How Important Is Your EMail Address To You?

Really it’s not clear to me if this is a generational thing or what, people tell me that email addresses are no longer that important to them, what with MySpace, FaceBook, and the like.  Others just use SMS, where their cell phone number is the important for people to reach them.  For some, however, their email address is their identity, and their only means of being reached by friends and family.  That’s true for me, at least.  I’ve had the same sets of email addresses for about 12 years– one for work, one main one for play, and a bunch of others for special use.  This is nothing compared to my parents, who have had (roughly) the same phone number for almost forty years.

If your email address is important, here’s a question you should ask: is it important for you to control it from a legal standpoint?  Why would you want to do this?  Let’s look at a few cases:

  1. Your Internet Service Provider (ISP) provides you your email address with your Internet service, be that DSL, Cable, or something else.  What happens if you decide to change ISPs?  Do you lose your email address?  And do you care?  Can someone else get your old email address, and what are they likely to receive?
  2. You have a free email account from a service like Yahoo!, MSN, or Google, and the account gets broken into.  The first thing the bad guy does is change all of the security questions that are meant to cover password recovery.  How, then, are you able to prove to the service provider that the account was yours in the first place?  Can you even get your old account shut down, so that the attacker can’t masquerade as you?
  3. This is the inside-out version of (2): suppose someone claims you are masquerading as the legitimate owner of your account?  Who do you go to in order to prove that you are the legitimate owner of the account?
  4. Your mail service provider goes out of business, and the domain they have been using for you is sold.
  5. There’s one special case I’ll mention, but let’s not try to solve it: you use your work email for all email, and you change jobs or are laid off.  It’s a safe assumption that the primary use of your work email account should be work, and that you are taking a risk by using the account for more than work.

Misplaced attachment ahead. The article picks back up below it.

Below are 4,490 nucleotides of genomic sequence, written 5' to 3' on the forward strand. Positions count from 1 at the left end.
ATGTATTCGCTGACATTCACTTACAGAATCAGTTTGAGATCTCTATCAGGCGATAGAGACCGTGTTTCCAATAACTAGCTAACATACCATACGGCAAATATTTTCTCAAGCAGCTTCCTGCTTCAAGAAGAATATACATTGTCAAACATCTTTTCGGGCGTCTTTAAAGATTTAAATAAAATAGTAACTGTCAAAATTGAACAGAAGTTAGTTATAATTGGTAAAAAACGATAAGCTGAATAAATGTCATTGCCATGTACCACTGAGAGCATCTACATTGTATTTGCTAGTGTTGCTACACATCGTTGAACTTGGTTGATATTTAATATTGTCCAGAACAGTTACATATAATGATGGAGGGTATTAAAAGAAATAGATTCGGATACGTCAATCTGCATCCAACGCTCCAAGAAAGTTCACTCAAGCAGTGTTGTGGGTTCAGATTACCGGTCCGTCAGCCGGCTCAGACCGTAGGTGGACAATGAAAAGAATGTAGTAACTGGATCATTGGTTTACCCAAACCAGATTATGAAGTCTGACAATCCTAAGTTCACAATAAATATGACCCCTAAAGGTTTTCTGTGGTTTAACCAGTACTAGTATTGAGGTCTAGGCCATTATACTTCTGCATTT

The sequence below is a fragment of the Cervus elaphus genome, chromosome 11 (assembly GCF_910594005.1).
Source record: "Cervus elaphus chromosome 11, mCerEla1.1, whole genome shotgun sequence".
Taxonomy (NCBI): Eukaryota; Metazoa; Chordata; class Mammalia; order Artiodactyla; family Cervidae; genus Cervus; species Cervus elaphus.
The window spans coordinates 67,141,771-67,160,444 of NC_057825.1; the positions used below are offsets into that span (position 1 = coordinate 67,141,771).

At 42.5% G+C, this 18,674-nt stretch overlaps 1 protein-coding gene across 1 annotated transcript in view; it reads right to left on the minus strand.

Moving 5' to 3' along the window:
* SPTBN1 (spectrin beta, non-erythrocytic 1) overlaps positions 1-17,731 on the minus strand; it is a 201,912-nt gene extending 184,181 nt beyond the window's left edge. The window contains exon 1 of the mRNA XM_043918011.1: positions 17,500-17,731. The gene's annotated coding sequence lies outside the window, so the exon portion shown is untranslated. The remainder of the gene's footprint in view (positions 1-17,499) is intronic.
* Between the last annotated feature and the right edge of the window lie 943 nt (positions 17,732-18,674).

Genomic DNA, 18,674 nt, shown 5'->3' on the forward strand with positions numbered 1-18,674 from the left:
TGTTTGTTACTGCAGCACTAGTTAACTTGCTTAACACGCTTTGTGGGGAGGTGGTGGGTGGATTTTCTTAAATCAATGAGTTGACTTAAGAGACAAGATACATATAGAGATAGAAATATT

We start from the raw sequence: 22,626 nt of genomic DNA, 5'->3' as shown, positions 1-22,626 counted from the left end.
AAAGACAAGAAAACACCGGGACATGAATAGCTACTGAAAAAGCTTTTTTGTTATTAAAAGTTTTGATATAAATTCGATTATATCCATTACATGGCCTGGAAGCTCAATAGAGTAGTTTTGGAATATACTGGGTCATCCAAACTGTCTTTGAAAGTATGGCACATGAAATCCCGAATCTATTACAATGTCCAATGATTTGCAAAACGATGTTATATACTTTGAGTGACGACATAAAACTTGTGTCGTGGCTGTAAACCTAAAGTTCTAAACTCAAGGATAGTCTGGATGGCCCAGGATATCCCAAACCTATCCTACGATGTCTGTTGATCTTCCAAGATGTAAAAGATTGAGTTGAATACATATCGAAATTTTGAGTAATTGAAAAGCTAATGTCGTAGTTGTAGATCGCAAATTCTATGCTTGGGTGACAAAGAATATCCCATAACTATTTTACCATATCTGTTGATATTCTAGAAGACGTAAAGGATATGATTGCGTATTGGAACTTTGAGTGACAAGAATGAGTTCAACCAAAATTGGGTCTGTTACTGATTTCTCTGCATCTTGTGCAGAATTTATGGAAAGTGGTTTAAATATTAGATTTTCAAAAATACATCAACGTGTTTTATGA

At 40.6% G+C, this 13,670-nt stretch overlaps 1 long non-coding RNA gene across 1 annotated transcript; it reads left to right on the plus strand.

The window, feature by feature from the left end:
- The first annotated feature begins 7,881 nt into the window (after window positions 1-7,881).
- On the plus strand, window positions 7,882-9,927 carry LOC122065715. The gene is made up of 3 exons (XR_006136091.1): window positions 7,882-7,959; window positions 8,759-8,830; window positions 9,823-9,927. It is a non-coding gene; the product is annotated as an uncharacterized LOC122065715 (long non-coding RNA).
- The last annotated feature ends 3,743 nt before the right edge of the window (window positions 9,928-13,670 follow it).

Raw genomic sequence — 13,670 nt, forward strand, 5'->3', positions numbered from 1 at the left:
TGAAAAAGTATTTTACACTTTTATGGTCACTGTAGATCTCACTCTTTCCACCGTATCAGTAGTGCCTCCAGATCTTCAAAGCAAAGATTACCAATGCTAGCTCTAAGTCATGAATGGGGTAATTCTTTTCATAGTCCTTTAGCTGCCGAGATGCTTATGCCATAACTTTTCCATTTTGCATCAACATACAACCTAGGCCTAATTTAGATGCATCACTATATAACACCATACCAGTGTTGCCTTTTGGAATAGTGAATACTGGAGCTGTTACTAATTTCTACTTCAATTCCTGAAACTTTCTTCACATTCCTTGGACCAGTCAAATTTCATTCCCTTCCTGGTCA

For all but the last case, you have a way of  at least mitigating the problem by have your own domain name, like  That is- go to a registrar that you trust and choose a domain name that will be yours as long as you pay the bill for the domain.  However, is this just moving the problem?  It could be if someone breaks into a registrar account that is not well secured.  However, because you own the domain and the registrar does not, you are able to take at least some actions, should either your registrar not recognize you, or should your registrar itself go out of business (this has happened).

The hard part is finding someone to host your domain.  This sounds like a royal pain in the butt.  And it is!  So why not just use your cell phone or a social network site?  Cell numbers are at least portable in many countries.  Social networking like Facebook is another matter, and can leave you with many of the same problems that email has, and more, as we have seen.  Similarly, many financial services that play with your money, like PayPal and eBay, rely on you having a stable email address.

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2 thoughts on “How Important Is Your EMail Address To You?”

  1. A timely question. I was just wondering the other day why I still pay for a service that I hardly use any more, and one of the answers turned out to be an email address that’s belonged to me since 1992 (the other being a handy fax-email gateway).

    For hosting email (once you have a domain registered) I’ve found Google Apps Standard Edition (the free version) very good. They’ll also let you register a domain for $10/yr (using GoDaddy behind the scenes, but shielding you from their dreadful UI).

    Another option is some kind of professional body, such as the ACM. I breathed a deep sign of relief when after a name change to the Institution for Engineering Technology (IET) the former Institution of Electrical Engineers (IEE) announced that they would carry on their forwarding service for addresses.

  2. I responded in the poll that I’d be miserable without my email address, but, in fact, I fell victim to your point 5 last year when I got laid off by IBM. I’d had the same email address for more than 20 years, and had to change.

    I decided to change to a forwarder (, run by the IEEE Computer Society), which I trust to have around as long as I keep my membership up.

    Alternatively, if one trusts things like Facebook, one can also trust things like Gmail or Yahoo! mail or Hotmail, and just use an address from there. (In fact, I’m using Gmail, but decided to front-end it with the forwarder.)

    There are certainly lots of ways to get a long-term online identity, whether it be an email address, a phone number, a social-networking ID, or something else, and all of them are exposed to the problems you list.

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